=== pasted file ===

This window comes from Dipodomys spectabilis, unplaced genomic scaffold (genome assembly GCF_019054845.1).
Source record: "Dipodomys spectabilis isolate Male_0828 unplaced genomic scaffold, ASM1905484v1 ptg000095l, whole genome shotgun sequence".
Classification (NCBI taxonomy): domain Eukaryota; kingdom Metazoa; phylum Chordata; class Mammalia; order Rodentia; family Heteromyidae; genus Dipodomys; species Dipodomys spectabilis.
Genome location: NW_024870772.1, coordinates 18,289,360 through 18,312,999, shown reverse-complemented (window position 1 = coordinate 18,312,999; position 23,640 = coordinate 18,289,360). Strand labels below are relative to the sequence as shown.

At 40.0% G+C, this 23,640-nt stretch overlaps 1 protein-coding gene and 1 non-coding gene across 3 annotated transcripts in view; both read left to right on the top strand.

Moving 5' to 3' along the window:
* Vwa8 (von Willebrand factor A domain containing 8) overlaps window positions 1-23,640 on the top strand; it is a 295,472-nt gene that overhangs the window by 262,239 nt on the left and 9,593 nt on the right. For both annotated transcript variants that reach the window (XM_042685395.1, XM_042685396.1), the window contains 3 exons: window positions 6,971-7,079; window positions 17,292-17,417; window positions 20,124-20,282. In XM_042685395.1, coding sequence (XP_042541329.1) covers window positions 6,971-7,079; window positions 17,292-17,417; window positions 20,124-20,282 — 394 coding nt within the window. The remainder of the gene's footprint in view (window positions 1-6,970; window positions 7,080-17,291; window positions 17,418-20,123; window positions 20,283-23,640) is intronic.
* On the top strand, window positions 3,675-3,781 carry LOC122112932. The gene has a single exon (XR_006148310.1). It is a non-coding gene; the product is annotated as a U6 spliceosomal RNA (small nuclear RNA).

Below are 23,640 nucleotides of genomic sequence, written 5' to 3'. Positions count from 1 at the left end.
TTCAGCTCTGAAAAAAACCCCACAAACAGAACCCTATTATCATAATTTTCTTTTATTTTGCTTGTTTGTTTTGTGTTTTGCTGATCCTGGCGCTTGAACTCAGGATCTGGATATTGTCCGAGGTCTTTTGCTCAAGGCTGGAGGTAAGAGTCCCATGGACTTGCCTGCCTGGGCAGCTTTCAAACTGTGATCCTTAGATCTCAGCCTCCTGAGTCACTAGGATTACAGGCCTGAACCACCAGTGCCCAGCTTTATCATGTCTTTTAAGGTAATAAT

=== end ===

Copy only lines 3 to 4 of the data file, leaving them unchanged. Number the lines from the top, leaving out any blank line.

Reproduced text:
Classification (NCBI taxonomy): domain Eukaryota; kingdom Metazoa; phylum Chordata; class Mammalia; order Rodentia; family Heteromyidae; genus Dipodomys; species Dipodomys spectabilis.
Genome location: NW_024870772.1, coordinates 18,289,360 through 18,312,999, shown reverse-complemented (window position 1 = coordinate 18,312,999; position 23,640 = coordinate 18,289,360). Strand labels below are relative to the sequence as shown.